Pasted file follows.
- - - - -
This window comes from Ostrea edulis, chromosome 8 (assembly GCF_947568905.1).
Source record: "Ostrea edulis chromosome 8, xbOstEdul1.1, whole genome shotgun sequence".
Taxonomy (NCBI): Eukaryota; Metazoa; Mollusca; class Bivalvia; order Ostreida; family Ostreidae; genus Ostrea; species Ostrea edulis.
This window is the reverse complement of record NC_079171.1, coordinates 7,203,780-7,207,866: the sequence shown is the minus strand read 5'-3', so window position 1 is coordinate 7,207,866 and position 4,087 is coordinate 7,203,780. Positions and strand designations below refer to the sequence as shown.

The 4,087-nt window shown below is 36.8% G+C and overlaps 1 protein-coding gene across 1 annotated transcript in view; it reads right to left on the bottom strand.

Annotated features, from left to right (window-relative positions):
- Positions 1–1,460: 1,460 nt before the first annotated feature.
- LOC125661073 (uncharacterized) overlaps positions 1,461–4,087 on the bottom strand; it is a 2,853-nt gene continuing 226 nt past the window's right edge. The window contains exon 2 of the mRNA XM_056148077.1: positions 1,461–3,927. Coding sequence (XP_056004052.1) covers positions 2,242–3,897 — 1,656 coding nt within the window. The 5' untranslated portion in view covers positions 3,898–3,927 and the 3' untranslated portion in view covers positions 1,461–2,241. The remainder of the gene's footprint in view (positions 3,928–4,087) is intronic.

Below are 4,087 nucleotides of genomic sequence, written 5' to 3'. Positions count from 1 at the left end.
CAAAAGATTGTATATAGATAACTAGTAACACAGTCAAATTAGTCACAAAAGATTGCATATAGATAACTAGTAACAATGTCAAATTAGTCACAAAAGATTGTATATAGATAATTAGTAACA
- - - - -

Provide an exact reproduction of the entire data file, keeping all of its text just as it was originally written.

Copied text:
This window comes from Ostrea edulis, chromosome 8 (assembly GCF_947568905.1).
Source record: "Ostrea edulis chromosome 8, xbOstEdul1.1, whole genome shotgun sequence".
Taxonomy (NCBI): Eukaryota; Metazoa; Mollusca; class Bivalvia; order Ostreida; family Ostreidae; genus Ostrea; species Ostrea edulis.
This window is the reverse complement of record NC_079171.1, coordinates 7,203,780-7,207,866: the sequence shown is the minus strand read 5'-3', so window position 1 is coordinate 7,207,866 and position 4,087 is coordinate 7,203,780. Positions and strand designations below refer to the sequence as shown.

The 4,087-nt window shown below is 36.8% G+C and overlaps 1 protein-coding gene across 1 annotated transcript in view; it reads right to left on the bottom strand.

Annotated features, from left to right (window-relative positions):
- Positions 1–1,460: 1,460 nt before the first annotated feature.
- LOC125661073 (uncharacterized) overlaps positions 1,461–4,087 on the bottom strand; it is a 2,853-nt gene continuing 226 nt past the window's right edge. The window contains exon 2 of the mRNA XM_056148077.1: positions 1,461–3,927. Coding sequence (XP_056004052.1) covers positions 2,242–3,897 — 1,656 coding nt within the window. The 5' untranslated portion in view covers positions 3,898–3,927 and the 3' untranslated portion in view covers positions 1,461–2,241. The remainder of the gene's footprint in view (positions 3,928–4,087) is intronic.

Below are 4,087 nucleotides of genomic sequence, written 5' to 3'. Positions count from 1 at the left end.
CAAAAGATTGTATATAGATAACTAGTAACACAGTCAAATTAGTCACAAAAGATTGCATATAGATAACTAGTAACAATGTCAAATTAGTCACAAAAGATTGTATATAGATAATTAGTAACA